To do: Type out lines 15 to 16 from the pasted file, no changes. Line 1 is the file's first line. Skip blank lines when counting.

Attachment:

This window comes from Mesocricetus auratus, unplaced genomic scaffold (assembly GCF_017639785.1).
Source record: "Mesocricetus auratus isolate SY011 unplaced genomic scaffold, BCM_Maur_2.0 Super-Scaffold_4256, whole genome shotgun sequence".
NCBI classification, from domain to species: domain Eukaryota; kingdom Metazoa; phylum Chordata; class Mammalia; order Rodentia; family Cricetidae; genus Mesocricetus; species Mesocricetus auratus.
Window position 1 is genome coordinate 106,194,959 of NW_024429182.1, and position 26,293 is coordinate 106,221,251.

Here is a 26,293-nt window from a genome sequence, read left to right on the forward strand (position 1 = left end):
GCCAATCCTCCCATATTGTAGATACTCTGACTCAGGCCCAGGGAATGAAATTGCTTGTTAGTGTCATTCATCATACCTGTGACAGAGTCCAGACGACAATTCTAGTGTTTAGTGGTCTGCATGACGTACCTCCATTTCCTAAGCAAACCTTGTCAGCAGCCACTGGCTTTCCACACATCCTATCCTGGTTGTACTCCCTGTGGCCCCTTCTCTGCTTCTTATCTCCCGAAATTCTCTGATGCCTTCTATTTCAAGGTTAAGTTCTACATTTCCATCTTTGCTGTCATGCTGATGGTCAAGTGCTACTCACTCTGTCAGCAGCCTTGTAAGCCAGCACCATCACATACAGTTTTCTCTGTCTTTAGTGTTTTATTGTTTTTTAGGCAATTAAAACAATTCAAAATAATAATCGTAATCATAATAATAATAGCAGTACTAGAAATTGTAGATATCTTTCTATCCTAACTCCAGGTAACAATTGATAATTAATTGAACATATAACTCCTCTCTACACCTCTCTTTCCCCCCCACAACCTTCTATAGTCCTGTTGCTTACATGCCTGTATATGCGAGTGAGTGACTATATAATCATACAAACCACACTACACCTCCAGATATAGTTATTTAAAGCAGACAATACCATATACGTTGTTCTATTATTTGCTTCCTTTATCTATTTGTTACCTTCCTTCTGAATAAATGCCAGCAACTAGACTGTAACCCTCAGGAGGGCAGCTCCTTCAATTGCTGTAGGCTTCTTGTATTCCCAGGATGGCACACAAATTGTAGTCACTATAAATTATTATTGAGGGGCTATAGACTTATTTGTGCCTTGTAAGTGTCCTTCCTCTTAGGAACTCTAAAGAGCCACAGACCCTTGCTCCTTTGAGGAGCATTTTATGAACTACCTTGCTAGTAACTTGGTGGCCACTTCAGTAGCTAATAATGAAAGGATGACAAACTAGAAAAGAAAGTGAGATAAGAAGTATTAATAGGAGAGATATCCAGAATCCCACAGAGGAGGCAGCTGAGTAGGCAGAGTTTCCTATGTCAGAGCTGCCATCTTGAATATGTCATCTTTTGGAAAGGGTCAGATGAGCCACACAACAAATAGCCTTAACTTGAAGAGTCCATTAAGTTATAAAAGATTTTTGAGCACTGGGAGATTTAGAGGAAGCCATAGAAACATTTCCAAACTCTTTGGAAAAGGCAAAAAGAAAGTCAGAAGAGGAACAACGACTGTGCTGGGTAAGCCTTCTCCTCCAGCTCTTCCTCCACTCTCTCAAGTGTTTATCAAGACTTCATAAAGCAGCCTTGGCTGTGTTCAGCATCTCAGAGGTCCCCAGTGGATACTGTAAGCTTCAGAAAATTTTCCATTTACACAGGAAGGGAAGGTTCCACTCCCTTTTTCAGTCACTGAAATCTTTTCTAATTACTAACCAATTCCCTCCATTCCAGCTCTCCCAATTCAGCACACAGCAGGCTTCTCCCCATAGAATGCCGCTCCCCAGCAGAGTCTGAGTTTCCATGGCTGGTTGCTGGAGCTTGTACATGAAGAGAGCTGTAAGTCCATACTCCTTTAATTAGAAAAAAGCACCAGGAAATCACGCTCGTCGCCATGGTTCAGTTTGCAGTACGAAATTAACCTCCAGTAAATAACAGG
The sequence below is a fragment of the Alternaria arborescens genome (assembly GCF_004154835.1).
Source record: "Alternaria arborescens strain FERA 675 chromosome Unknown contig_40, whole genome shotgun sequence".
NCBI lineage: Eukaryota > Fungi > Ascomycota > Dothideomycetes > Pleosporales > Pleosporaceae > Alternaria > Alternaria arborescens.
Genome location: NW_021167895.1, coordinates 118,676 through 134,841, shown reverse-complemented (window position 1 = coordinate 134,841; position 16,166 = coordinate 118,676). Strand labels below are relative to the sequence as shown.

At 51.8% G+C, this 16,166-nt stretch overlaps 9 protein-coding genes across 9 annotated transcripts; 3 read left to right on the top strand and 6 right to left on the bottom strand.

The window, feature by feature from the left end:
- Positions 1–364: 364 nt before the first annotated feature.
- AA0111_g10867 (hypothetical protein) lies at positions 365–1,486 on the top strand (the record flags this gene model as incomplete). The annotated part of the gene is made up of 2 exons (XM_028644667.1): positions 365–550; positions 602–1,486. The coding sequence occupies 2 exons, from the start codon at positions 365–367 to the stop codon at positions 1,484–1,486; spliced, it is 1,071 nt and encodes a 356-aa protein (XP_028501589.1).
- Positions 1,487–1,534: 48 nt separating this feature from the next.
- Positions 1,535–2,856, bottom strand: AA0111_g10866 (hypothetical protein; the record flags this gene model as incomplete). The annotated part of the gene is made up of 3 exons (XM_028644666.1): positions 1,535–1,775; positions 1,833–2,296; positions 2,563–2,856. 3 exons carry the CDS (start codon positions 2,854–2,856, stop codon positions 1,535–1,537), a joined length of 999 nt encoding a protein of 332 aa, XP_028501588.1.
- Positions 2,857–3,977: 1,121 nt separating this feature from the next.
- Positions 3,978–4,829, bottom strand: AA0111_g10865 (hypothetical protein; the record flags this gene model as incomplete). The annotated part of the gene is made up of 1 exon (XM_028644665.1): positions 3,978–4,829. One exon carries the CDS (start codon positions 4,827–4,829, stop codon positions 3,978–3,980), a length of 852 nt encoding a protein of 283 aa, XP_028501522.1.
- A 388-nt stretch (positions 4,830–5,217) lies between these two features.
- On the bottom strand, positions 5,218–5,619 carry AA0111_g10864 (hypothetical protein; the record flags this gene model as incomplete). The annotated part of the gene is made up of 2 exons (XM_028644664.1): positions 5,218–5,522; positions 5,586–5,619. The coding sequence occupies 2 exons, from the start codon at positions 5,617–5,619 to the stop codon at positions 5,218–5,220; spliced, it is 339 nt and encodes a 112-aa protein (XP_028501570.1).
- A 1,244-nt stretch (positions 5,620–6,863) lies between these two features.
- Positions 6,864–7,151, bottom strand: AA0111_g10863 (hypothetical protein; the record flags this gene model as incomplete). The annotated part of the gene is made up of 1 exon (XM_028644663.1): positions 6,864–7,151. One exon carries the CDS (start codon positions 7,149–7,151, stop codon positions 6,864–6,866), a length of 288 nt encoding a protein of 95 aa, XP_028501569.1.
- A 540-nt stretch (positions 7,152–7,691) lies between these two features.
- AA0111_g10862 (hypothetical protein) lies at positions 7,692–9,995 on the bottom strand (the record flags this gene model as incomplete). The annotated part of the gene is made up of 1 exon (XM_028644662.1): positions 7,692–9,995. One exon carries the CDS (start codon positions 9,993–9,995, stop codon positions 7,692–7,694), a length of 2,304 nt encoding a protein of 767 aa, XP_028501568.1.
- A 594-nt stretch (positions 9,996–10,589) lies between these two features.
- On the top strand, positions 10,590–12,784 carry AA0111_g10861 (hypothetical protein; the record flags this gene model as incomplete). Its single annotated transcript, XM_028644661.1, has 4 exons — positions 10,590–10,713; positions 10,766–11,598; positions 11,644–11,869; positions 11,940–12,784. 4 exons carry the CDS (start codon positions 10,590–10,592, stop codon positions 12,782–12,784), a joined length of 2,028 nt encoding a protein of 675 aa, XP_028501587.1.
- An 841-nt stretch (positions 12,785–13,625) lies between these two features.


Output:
- Positions 1,487–1,534: 48 nt separating this feature from the next.
- Positions 1,535–2,856, bottom strand: AA0111_g10866 (hypothetical protein; the record flags this gene model as incomplete). The annotated part of the gene is made up of 3 exons (XM_028644666.1): positions 1,535–1,775; positions 1,833–2,296; positions 2,563–2,856. 3 exons carry the CDS (start codon positions 2,854–2,856, stop codon positions 1,535–1,537), a joined length of 999 nt encoding a protein of 332 aa, XP_028501588.1.